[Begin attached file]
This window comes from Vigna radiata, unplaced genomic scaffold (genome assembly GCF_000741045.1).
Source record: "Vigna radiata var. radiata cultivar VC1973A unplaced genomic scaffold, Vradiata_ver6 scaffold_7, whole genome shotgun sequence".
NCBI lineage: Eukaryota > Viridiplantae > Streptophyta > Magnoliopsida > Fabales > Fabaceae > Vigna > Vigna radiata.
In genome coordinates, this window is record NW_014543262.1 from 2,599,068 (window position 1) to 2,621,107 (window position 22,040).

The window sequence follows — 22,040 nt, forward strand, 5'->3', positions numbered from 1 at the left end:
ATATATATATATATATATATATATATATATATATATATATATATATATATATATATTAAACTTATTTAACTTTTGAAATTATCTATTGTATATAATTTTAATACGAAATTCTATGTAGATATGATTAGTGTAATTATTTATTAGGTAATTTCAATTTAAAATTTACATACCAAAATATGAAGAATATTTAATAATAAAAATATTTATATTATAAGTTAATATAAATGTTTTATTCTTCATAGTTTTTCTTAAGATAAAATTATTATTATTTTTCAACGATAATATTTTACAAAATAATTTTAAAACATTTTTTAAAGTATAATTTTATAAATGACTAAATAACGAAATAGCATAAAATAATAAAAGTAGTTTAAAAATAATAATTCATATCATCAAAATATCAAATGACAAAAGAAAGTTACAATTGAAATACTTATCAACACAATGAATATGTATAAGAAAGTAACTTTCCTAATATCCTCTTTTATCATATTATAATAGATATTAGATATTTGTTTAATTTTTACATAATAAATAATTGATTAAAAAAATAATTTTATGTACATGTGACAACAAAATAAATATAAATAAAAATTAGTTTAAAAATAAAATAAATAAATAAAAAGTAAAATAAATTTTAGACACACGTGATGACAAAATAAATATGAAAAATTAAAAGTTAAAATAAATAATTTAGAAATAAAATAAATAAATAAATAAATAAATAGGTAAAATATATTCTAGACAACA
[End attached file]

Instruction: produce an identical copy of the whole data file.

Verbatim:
This window comes from Vigna radiata, unplaced genomic scaffold (genome assembly GCF_000741045.1).
Source record: "Vigna radiata var. radiata cultivar VC1973A unplaced genomic scaffold, Vradiata_ver6 scaffold_7, whole genome shotgun sequence".
NCBI lineage: Eukaryota > Viridiplantae > Streptophyta > Magnoliopsida > Fabales > Fabaceae > Vigna > Vigna radiata.
In genome coordinates, this window is record NW_014543262.1 from 2,599,068 (window position 1) to 2,621,107 (window position 22,040).

The window sequence follows — 22,040 nt, forward strand, 5'->3', positions numbered from 1 at the left end:
ATATATATATATATATATATATATATATATATATATATATATATATATATATATATTAAACTTATTTAACTTTTGAAATTATCTATTGTATATAATTTTAATACGAAATTCTATGTAGATATGATTAGTGTAATTATTTATTAGGTAATTTCAATTTAAAATTTACATACCAAAATATGAAGAATATTTAATAATAAAAATATTTATATTATAAGTTAATATAAATGTTTTATTCTTCATAGTTTTTCTTAAGATAAAATTATTATTATTTTTCAACGATAATATTTTACAAAATAATTTTAAAACATTTTTTAAAGTATAATTTTATAAATGACTAAATAACGAAATAGCATAAAATAATAAAAGTAGTTTAAAAATAATAATTCATATCATCAAAATATCAAATGACAAAAGAAAGTTACAATTGAAATACTTATCAACACAATGAATATGTATAAGAAAGTAACTTTCCTAATATCCTCTTTTATCATATTATAATAGATATTAGATATTTGTTTAATTTTTACATAATAAATAATTGATTAAAAAAATAATTTTATGTACATGTGACAACAAAATAAATATAAATAAAAATTAGTTTAAAAATAAAATAAATAAATAAAAAGTAAAATAAATTTTAGACACACGTGATGACAAAATAAATATGAAAAATTAAAAGTTAAAATAAATAATTTAGAAATAAAATAAATAAATAAATAAATAAATAGGTAAAATATATTCTAGACAACA